The U.S. Court of Appeals for the 9th Circuit sided Sept. 14 with President Donald Trump's plan to end a particular immigration protection status that would have allowed people from six countries that have suffered disasters to remain in the United States.

The court said the president was within his rights to revoke what's called Temporary Protected Status, popularly known as TPS, from Salvadoran immigrants. TPS grants a work permit and a reprieve from deportation to certain people whose countries have experienced natural disasters, armed conflicts or exceptional situations, to remain temporarily in the United States.

The ruling also is expected to affect TPS holders from Haiti, Honduras, Nicaragua, Sudan and Nepal.

"He's ended it but what it means is that there's this six-month wind-down period," said Ashley Feasley, director of policy for the U.S. Conference of Catholic Bishops' Migration and Refugee Services. "It doesn't affect people's status this year. They still would be allowed to stay here and get a driver's license and work authorizations they have now."

But that could stop early next year.

The wind-down period for the estimated 300,000 TPS holders is different for different countries but all is expected to take place in 2021 if the plans goes forward. But that timing brings some to speculate that the U.S. presidential election and its result could affect what ultimately happens.

The situation is complex, said Feasley. There's also the issue of TPS holders who have families, including U.S.-born children, other pending legislation, possible involvement by the Supreme Court and there's also a possibility, though not likely, Congress could act to provide a path to citizenship for TPS recipients.

"The 9th Circuit's decision continues a heartbreaking path of uncertainty and fear for hundreds of thousands of TPS recipients needlessly put into motion by the Trump administration," said a joint statement from Archbishop Jose H. Gomez of Los Angeles, president of the U.S. Conference of Catholic Bishops; Washington Auxiliary Bishop Mario E. Dorsonville, chairman of the USCCB's Committee on Migration; and Sean Callahan, president and CEO of Catholic Relief Services.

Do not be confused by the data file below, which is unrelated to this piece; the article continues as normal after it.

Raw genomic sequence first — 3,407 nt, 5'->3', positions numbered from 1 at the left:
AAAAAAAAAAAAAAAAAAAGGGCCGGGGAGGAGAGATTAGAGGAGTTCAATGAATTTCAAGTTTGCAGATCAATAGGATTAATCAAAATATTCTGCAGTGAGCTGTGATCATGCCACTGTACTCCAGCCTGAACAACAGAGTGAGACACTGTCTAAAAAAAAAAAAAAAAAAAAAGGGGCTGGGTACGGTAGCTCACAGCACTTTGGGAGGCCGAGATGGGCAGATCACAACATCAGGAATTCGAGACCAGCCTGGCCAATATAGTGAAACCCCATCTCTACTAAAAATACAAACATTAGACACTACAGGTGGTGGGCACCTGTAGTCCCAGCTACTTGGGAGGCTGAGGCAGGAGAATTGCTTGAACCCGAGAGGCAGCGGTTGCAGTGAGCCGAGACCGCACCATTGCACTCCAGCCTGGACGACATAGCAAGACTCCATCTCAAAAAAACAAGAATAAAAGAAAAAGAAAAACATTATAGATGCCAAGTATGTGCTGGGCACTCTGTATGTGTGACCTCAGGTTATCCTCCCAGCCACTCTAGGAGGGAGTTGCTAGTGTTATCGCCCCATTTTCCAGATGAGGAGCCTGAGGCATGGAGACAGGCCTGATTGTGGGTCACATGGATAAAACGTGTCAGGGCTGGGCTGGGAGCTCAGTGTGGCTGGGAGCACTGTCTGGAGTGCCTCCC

"TPS countries such as El Salvador and Haiti cannot adequately handle the return of TPS recipients and their families. The spread of COVID-19 has only made conditions worse," they said, adding the decision "will fragment American families, leaving, for example, over 192,000 U.S. citizen children of Salvadoran TPS recipients without their parents and with uncertain futures."

They urged the nation "not turn its back on TPS recipients and their families."

"They too are children of God. We stand in solidarity with TPS recipients, who are here and have been living and working in the United States legally, and we will continue to do so with them in their countries of origin," the three said in the statement, released Sept. 15.

Archbishop Gomez, Bishop Dorsonville and Callahan again called on the U.S. Senate to take up the American Dream and Promise Act, which the House passed last year.

"Without action by Congress," they said, "recipients' lives will be upended. Congress must act to ensure that such catastrophic human consequences do not occur."

The bill would provide TPS holders, Deferred Action for Childhood Arrivals recipients and those who have Deferred Enforced Departure status with protection from deportation and an opportunity to obtain permanent legal status in the United States if they meet certain requirements.

Other Catholic organizations in the U.S. wasted no time in voicing opposition to the ruling.

"Congress created Temporary Protected Status more than 30 years ago, rightly, because it would be unconscionable to deport people back to crisis and conflict," said Anna Gallagher, executive director of Catholic Legal Immigration Network Inc., known as CLINIC. "No family should be faced with the choice of either splitting up or moving their entire family, including U.S. citizen children, to a country where they face danger."

Sister Marie Lucey, a Sister of St. Francis of Philadelphia, who is associate director of Franciscan Action Network, called the ruling "unconscionable" and said the decision was a "tragedy" for those with TPS and "a betrayal of all that is good in this country."